Chap. fifty thousand pounds. The most solid houses were im%lu' pregnated with salt, and in a manner ruined; and a severe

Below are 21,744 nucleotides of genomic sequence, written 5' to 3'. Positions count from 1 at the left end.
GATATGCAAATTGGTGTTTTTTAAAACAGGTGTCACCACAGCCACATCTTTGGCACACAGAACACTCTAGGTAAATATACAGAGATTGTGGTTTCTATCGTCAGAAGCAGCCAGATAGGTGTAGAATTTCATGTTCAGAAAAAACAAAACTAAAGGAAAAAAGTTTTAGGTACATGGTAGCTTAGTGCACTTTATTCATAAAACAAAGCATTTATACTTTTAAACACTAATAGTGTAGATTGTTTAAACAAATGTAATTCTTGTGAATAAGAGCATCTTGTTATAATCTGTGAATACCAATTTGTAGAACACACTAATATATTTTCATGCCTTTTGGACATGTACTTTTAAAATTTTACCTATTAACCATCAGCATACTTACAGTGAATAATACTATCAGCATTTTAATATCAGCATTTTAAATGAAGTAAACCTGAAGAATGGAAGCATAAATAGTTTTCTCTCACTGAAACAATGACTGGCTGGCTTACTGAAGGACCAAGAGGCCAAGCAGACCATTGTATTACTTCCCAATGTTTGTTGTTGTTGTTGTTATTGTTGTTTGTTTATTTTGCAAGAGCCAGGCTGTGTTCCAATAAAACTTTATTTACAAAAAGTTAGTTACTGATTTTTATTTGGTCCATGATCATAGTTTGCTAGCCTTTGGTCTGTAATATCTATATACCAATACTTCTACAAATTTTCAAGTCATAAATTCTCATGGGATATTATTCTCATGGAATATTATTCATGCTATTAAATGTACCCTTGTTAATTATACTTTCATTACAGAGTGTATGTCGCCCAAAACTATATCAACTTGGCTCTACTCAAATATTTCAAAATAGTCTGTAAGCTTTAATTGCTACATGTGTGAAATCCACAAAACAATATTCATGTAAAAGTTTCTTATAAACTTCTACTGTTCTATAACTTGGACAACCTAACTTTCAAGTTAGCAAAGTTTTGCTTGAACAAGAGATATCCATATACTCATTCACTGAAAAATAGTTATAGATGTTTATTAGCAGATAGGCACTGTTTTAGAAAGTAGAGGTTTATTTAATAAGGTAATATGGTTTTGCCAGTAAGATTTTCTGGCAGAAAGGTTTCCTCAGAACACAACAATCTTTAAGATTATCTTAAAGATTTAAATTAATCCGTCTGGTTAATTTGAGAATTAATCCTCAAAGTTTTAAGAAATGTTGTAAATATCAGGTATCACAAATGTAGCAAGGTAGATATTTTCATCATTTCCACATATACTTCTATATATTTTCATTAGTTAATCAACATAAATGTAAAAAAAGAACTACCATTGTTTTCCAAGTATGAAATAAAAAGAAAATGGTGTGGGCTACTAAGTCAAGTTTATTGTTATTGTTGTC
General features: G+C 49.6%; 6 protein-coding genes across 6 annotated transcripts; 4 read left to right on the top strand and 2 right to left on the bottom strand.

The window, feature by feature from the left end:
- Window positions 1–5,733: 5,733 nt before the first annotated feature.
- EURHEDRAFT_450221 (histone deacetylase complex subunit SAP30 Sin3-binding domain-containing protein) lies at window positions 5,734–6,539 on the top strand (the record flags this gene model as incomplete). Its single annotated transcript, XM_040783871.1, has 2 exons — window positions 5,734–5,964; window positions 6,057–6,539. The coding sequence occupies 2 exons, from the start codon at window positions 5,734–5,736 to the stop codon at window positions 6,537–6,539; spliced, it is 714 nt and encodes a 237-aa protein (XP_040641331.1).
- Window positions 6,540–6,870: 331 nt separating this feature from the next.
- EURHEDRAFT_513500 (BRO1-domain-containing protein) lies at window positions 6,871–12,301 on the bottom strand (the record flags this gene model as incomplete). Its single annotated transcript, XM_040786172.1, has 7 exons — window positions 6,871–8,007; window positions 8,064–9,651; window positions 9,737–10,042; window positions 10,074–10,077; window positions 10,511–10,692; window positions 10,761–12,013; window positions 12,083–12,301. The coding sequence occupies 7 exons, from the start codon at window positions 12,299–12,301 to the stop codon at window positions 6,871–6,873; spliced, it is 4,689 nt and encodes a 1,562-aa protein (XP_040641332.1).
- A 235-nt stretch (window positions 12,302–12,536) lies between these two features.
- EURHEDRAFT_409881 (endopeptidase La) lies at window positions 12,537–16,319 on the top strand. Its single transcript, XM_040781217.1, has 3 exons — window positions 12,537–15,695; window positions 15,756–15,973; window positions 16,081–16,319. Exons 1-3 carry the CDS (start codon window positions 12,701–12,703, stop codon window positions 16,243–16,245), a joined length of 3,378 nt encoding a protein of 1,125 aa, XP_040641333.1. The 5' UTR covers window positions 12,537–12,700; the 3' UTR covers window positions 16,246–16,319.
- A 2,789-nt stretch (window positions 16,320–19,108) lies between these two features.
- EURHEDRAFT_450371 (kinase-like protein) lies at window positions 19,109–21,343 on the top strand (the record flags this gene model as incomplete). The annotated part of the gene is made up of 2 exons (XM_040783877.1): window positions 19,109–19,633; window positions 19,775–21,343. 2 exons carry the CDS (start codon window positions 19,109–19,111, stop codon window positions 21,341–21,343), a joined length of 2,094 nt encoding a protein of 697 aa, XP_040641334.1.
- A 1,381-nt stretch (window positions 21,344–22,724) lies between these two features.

1824. frosj. ^high se|j in immediately after, before the water had left the houses, augmented the general suffering by filling them with large blocks of ice. Even the most solid granite was exfoliated, and crumbled away before spring, from the effects of the frost on the humid structures. The people regarded this calamity as a judgment of Heaven for not 1 S89n!),zl-or' havmg assisted their Christian brethren during their recent Annalist. and frightful persecutions from the Turks—the emperor 388. as a punishment for sins of which he was more immediately concerned in his domestic relations.1 97 The year 1824 was marked by a ukase ordering a levy internal of two in five hundred males over the whole empire—a on»u' measure which brought 120,000 men to the imperial mentor the standards. As this measure was adopted during the conofKusaian test in Greece, and when all thought was turned towards Aug^T *ne liberation of its inhabitants from the Ottoman yoke, it was obeyed with alacrity, and even enthusiasm. The persons drawn took, their departure as for a holy war, amidst the shouts of their relations and neighbours; and from them, in great part, were formed the redoubtable bands which in a few years carried the Russian eagles to Varna, Erivan, and Adrianople. A dangerous revolt in the same year broke out in the province of Novgorod, owing to the peasants having been misled into the belief that the emperor had given them their freedom, and that it was withheld by their lords, which was only crushed by a great display of military force and considerable bloodshed. It was the more alarming, from its being ascertained that the conspiracy had its roots in the military colonies recently established in the southern provinces. The financial measures adopted in 1820 and 1822, for withdrawing a large part of the assignats from circulation, were continued with vigour and success—a circumstance which, of course, made a progressive rise in the value of money, and fall in that of produce, and added